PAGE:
We sold downside protection on equities by shorting in the money put spreads on SPY, the ETF that tracks the S&P. During February we sold SPY Dec ’15 $185/$180 vertical put spreads for $1.30. Provided that SPY remained above $185, or equivalently the S&P above 1850, we could collect the maximum gain by holding the trade until expiration.

Even with the correction made in August the S&P has not traded as low as 1850 all year. We chose to tactically exit the position after just 29 days to bank a 13.24% profit, and have used the strategy regularly since then as a part of our trading arsenal.

We have also made a number of trades selling spikes in volatility, all of which have been profitable. During the Ebola panic last year the VIX, the index that tracks S&P 500 volatility, more than doubled when it spiked to over 30. Given that the Central Bank Put was in play, we knew that this spike was highly unlikely to last. Either markets would calm of their own accord, or central banks would take action to ensure that equities rallied back and that volatility would consequently fall. Accordingly, we heavily shorted the VIX index by buying XIV, the inverse ETF for the VIX.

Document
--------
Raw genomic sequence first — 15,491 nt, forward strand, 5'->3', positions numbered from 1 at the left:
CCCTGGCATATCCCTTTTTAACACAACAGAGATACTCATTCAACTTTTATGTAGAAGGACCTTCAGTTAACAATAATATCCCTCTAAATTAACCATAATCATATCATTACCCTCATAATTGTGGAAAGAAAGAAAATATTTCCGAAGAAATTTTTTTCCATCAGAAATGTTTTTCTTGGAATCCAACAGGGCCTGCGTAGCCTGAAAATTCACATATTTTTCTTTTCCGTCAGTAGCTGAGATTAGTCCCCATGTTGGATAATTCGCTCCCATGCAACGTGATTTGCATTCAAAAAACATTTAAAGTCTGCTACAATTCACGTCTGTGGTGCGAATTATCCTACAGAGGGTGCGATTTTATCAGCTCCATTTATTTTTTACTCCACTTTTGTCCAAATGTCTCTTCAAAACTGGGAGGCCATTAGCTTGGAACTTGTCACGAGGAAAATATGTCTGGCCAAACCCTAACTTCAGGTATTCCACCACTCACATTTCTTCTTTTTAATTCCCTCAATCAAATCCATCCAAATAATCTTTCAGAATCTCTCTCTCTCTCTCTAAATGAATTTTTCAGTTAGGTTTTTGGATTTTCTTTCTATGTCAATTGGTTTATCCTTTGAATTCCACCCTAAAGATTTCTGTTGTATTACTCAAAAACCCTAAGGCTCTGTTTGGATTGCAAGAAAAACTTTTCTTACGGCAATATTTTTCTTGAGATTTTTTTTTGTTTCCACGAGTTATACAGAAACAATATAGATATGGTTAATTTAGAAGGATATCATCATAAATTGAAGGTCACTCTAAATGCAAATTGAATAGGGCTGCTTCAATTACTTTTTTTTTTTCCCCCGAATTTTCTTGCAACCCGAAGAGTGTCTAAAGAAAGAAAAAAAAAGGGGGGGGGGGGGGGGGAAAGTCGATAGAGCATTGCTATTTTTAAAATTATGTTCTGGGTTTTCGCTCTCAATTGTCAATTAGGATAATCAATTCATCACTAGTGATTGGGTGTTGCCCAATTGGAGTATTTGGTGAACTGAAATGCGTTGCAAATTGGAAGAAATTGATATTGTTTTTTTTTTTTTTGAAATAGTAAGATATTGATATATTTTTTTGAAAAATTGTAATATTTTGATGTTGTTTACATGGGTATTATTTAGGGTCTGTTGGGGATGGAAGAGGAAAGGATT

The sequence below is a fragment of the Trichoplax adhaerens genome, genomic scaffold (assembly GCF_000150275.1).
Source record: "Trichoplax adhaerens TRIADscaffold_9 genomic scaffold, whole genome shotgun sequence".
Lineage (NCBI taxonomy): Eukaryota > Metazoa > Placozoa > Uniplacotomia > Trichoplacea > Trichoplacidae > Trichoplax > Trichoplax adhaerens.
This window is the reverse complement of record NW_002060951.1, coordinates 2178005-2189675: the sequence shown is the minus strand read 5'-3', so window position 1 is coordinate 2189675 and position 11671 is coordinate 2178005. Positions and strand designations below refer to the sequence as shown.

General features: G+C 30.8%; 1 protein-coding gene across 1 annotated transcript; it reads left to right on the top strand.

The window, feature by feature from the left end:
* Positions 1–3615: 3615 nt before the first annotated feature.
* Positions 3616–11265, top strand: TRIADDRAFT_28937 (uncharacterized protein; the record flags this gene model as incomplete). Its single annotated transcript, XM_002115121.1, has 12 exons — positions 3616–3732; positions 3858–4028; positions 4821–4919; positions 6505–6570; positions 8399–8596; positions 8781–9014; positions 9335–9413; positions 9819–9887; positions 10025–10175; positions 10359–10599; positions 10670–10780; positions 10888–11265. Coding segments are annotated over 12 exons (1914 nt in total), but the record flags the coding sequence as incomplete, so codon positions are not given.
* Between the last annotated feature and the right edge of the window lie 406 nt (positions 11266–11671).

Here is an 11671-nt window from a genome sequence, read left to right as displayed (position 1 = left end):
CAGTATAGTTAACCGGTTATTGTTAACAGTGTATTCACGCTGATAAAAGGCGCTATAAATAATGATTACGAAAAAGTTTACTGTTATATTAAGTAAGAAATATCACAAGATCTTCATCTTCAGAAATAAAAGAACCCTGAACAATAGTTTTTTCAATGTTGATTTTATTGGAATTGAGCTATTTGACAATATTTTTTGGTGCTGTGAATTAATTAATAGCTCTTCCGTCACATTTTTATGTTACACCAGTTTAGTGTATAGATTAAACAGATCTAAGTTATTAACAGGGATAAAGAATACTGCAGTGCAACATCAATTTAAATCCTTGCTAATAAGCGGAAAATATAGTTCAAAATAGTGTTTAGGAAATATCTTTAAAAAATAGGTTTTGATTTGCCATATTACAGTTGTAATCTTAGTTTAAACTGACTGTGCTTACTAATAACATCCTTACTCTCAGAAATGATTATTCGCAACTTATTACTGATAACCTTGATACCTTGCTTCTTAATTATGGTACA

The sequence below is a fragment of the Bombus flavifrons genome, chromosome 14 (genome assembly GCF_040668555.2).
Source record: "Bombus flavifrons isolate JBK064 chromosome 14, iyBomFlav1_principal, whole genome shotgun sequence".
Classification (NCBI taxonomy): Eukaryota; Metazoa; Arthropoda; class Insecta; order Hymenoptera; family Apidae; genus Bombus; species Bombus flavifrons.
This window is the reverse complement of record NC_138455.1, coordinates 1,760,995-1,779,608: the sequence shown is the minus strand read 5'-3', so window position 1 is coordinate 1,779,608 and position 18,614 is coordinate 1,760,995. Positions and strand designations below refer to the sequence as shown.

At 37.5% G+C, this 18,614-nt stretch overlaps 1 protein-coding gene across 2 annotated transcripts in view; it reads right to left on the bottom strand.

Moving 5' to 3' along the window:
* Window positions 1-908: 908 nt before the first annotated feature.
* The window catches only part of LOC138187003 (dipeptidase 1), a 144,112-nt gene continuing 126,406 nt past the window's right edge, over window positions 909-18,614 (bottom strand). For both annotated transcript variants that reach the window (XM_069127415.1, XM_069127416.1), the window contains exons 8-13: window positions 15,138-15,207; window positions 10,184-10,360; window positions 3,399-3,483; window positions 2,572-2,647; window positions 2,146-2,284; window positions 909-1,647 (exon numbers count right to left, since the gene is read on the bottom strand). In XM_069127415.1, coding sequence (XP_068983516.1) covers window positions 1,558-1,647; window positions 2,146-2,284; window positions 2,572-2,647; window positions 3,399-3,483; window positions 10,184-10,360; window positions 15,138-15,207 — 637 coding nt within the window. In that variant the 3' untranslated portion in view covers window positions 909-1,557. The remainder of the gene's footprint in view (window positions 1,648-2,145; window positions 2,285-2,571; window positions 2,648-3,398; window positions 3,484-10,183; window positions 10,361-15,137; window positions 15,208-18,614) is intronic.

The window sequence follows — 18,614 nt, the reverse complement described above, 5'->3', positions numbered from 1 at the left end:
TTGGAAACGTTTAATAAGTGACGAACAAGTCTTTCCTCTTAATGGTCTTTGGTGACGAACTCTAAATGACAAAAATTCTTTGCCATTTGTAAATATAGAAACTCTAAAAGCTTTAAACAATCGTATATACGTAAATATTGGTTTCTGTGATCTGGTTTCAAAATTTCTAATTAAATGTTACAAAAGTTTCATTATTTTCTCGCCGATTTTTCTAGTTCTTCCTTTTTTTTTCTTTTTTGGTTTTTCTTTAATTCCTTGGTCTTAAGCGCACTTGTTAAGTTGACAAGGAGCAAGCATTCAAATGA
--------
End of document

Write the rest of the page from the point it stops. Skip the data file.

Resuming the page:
We allocated 25% of our portfolio in total, using 5% and 10% clips to progressively increase our volatility short as the VIX index rose. As markets calmed and the VIX fell back to normal levels below 12 we took profits on our short, gaining as much as 18.14% on just one of these positions.

While the profits banked on these types of trades are less than our average of 28.41%, they carry highly favourable risk reward dynamics. The likelihood of a loss is very low as the Central Bank Put greatly increases the probability that profits can be banked if the trade is set up correctly. Each of the trades we made have also been with limited risk, so we knew the maximum losses going into the trade.